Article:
“I don’t think anybody really likes hospitals. Who likes being somewhere where people are sick?” he says. “Now, granted, there are fun times you can have, and I think it’s a place where you can have a lot of great experiences helping people, but for most people who are in the hospital, the best thing about being in the hospital is the day you get discharged.”

Humanizing plastics
It’s likely that patients reading In Stitches will fall in love with their doctors. That’s Dr. Youn’s hope.

“This is a self-deprecating book about becoming a doctor. And there is not a lot of self-deprecation in medicine, but there should be,” he says.

Cosmetic and plastic surgeons are particularly stereotyped as inhuman, greedy, money-grubbing, pseudo-physicians, according to Dr. Youn. Simon and Schuster were drawn to the fact that the author is a plastic surgeon who comes across as a real and genuine person.

“My hope with this book is that it helps to break the stereotype of plastic surgeons. There are those plastic and cosmetic surgeons who are money-grubbing crooks. I know some of them in my town,” he says. “But the vast majority of us are earnest doctors who are trying to make a living and trying to make our patients happy, and change lives.”

Media darling
At 38, Dr. Youn has been in the practice of predominately cosmetic, with some reconstructive, surgery, for almost eight years. Television, Internet and now book exposure has made him a celebrity in the specialty.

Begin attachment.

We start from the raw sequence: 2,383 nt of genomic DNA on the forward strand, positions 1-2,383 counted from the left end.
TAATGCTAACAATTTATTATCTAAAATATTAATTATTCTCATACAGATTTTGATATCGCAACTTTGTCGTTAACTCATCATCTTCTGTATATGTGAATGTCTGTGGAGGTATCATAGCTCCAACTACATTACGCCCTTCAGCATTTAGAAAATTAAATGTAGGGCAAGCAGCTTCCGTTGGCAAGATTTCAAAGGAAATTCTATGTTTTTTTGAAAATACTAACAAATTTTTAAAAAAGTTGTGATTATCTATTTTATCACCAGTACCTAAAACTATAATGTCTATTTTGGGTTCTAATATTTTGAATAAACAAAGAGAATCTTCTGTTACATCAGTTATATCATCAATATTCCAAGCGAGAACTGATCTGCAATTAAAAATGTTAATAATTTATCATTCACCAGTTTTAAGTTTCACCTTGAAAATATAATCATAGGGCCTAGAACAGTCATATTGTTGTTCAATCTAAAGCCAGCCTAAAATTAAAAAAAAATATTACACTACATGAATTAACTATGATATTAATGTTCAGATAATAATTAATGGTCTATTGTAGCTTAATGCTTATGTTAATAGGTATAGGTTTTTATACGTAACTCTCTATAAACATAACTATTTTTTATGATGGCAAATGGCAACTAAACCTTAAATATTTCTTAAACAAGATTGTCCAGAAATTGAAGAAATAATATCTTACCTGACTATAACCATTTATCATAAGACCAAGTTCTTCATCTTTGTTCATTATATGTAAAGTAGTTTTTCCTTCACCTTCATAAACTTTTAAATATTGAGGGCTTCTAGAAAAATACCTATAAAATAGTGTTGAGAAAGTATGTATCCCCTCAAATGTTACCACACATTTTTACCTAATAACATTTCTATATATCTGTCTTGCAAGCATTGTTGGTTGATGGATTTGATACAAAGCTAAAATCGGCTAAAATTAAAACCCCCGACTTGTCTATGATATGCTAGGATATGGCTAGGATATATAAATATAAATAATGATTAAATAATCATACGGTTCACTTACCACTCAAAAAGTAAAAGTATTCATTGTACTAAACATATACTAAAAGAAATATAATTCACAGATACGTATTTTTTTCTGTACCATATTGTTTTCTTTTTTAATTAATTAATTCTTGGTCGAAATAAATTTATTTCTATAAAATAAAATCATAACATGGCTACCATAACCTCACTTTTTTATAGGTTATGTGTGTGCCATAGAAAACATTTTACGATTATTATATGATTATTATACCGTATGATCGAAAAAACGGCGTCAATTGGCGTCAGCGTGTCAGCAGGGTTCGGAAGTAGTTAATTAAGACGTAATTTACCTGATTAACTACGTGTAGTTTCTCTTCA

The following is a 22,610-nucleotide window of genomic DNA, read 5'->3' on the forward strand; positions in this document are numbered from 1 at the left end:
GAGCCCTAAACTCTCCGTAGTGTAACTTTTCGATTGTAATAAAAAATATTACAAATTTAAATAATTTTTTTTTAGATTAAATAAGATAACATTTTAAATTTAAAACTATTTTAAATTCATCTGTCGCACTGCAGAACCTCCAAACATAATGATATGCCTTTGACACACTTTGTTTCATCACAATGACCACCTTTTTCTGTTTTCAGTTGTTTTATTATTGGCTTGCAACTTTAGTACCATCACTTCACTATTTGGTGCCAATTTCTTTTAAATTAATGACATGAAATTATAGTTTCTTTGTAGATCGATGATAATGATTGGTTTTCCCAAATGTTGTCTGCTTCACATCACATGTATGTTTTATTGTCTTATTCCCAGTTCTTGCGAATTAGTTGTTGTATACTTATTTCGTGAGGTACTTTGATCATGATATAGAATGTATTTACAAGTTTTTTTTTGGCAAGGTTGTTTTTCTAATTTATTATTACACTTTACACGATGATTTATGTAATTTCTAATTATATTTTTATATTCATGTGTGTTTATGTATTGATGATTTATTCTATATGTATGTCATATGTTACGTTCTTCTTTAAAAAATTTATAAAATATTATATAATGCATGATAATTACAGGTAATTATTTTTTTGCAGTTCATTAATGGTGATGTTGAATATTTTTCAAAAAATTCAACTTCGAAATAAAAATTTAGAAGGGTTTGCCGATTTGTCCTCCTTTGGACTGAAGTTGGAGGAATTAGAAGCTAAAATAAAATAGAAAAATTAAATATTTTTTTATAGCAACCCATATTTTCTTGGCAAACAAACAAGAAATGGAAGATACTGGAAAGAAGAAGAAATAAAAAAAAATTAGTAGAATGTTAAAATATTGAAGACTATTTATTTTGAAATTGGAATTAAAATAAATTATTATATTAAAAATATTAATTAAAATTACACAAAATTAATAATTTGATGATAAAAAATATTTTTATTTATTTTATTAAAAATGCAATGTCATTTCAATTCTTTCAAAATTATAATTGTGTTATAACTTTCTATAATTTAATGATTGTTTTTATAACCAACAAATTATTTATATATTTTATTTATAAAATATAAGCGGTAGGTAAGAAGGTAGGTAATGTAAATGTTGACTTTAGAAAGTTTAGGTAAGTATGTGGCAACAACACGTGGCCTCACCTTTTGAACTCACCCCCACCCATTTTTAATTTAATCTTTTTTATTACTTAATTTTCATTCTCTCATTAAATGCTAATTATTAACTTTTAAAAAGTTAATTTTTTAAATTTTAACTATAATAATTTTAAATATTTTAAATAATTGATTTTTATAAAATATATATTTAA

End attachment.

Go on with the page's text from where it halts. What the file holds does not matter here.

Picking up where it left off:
Dr. Youn is a regular on “The Rachel Ray Show,” appearing six times a season for the past two years. His blog,, gets between 12,000 and 20,000 page views a day, he says.

“(With the blog) I kind of combine the latest celebrity plastic surgery gossip with the latest in plastic surgery news and some self-promotional stuff,” he says.

The book: His baby
Dr. Youn had a 400-page manuscript of stories, quotes and anecdotes when his agent suggested they get a professional writer, Alan Eisenstock, to tidy up the content. Now that it’s published, Dr. Youn has been working, feverishly, doing whatever he can to promote the book.

“I’m so incredibly proud of it, and of what I think it brings to the medical memoir genre,” he says.